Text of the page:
Syria Democratic Forces take up position at Ghweran district in Hasaka, northeastern Syria Friday after Islamic State fighters attacked a prison in the area. UNICEF said Tuesday close to 850 children remain in the prison and the agency called on the international community to evacuate them from the facility. Photo By Ahmed Mardnli/EPA-EFE
Jan. 25 (UPI) -- The United Nations Children's Fund on Tuesday called on the international community to help more than 800 children imprisoned in a military detention facility in northeast Syria.
The organization -- known as UNICEF -- made the appeal in a news release, saying it has received "deeply worrisome reports of fatalities among children in the Ghwayran military detention facility, in al-Hasakah."
The former school is the country's largest facility for suspected members of the Islamic State, housing around 3,000 prisoners in poor conditions, according to The Washington Post.
An attack on the prison Sunday killed more than 25 members of the Syrian Democratic Forces, which are backed by the U.S.-led Operation Inherent Resolve.
The U.S. State Department said the Islamic State had been attempting a siege on the prison for more than a year. It also praised SDF forces for their ability to thwart previous attacks and minimize the severity of the attack.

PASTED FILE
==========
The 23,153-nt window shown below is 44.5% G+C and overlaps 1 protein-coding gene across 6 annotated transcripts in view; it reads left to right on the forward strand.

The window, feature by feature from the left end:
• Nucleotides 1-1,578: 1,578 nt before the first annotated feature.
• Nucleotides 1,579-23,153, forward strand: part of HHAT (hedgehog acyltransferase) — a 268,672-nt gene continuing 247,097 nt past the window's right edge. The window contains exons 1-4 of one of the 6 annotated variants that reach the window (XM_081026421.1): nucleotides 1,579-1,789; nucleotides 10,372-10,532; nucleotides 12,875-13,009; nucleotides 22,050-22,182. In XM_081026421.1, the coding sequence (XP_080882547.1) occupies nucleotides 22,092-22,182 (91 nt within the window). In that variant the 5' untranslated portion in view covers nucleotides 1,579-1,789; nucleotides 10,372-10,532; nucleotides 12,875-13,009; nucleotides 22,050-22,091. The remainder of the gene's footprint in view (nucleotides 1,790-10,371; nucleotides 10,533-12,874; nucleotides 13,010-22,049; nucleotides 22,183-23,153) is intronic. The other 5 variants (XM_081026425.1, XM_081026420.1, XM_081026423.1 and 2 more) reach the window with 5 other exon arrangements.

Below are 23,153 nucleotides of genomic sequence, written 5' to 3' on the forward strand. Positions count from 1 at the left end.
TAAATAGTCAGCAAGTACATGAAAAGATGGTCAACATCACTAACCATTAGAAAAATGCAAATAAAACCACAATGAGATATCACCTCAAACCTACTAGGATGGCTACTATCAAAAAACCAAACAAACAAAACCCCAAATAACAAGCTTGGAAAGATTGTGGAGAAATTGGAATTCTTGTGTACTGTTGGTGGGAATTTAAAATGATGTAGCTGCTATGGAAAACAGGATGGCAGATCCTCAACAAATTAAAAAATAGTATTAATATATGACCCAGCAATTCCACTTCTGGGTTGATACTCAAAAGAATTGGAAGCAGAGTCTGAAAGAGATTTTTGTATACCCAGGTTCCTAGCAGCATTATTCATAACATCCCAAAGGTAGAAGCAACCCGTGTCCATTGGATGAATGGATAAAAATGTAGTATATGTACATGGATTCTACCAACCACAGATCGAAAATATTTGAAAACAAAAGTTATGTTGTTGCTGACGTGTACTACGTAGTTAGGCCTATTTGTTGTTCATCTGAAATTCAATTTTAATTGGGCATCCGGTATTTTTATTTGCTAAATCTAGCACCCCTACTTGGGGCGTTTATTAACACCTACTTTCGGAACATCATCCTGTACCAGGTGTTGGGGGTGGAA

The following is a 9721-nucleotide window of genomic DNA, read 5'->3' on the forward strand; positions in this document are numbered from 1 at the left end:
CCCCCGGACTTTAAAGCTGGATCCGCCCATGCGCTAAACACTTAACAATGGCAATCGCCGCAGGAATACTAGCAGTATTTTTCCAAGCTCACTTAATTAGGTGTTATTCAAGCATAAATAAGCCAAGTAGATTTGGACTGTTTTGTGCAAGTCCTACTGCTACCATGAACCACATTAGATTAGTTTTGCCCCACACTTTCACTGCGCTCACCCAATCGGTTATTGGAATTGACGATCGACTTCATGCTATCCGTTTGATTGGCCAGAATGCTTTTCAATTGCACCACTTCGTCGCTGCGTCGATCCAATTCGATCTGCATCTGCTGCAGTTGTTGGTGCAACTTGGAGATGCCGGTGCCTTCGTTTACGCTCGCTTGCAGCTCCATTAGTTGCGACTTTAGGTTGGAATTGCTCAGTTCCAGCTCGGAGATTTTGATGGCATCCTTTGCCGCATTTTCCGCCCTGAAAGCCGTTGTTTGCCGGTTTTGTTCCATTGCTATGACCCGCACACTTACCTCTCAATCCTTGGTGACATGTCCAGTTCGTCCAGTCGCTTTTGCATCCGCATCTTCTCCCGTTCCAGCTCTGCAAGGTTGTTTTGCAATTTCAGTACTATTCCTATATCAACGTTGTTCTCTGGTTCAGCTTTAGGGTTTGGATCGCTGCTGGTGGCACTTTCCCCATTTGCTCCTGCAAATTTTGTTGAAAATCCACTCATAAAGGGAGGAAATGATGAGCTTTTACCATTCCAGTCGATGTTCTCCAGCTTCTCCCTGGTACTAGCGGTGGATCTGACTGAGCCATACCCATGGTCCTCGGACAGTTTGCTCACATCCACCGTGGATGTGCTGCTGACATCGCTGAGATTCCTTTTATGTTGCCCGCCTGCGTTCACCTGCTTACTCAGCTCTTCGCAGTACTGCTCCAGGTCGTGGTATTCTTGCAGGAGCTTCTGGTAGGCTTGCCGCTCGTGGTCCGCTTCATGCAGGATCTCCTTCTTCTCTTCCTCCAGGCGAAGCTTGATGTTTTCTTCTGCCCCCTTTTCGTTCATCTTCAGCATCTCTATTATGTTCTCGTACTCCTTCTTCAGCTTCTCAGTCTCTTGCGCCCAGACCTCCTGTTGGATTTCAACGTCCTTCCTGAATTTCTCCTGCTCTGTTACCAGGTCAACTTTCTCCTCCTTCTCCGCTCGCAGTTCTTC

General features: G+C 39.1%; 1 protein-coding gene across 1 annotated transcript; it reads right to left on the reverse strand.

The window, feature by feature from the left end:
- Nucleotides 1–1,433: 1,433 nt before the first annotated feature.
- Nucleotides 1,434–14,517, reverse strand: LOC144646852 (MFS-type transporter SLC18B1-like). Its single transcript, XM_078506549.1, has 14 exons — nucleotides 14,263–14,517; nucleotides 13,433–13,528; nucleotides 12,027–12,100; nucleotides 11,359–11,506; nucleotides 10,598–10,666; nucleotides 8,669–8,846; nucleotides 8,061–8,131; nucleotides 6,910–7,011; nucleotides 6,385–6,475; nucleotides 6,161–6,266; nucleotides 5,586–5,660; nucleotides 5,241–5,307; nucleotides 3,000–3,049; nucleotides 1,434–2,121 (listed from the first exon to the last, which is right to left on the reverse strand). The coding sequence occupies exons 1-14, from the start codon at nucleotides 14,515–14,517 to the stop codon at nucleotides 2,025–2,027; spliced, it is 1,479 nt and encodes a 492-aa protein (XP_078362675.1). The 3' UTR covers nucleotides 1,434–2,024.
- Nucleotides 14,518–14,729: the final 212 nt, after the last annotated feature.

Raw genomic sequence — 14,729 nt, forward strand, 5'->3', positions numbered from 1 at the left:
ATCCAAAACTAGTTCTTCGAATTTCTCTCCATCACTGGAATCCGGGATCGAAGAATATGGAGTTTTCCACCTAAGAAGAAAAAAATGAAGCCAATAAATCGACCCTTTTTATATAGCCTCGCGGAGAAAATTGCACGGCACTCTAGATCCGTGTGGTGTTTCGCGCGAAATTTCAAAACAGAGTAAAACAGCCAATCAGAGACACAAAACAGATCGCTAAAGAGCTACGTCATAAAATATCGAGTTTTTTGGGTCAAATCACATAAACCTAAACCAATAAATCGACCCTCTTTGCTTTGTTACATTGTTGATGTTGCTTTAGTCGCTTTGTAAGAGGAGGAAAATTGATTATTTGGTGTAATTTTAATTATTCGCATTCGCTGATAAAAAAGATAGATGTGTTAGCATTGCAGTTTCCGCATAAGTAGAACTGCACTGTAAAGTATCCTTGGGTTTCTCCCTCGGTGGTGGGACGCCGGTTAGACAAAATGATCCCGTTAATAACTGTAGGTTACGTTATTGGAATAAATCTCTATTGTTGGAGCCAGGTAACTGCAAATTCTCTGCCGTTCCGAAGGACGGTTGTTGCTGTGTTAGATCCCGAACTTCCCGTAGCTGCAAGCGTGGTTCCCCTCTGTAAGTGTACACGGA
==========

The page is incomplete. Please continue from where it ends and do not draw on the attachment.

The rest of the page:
The SDF said almost 160 Islamic militants were killed during the attack, according to The Washington Post.
"We are also deeply concerned by reports that children trapped inside the facility may be forced to play an active part in the ongoing clashes between detainees and security forces. These children should never have been held in military detention in the first place. The violence they are subjected to may amount to war crimes," UNICEF Executive Director Henrietta Fore said in a statement.
"Almost 850 children, some as young as 12 years old, are currently in detention in northeast Syria, most of them are held in the Ghwayran facility. The majority of these children are Syrian and Iraqi boys while the rest are of 20 other nationalities. None of them has been charged with any crime under national or international law. The children of foreign nationals have received little to no support from their home countries."
The organization is appealing for immediate international help.
"The time to act is long overdue," Fore said.
"We urge the actors currently in control of the detention facility and the detaining authorities to unconditionally release all children, starting with the youngest and those with urgent medical and other needs.
"If and when children are evacuated to a safe location, humanitarian actors, without any distinction, should be granted unimpeded and sustained access to the children for emergency care and assistance. We also plead with member states to do everything in their power to repatriate children who are their citizens or born to their nationals, in line with international child protection and human rights standards. Member states who can support these efforts should do so."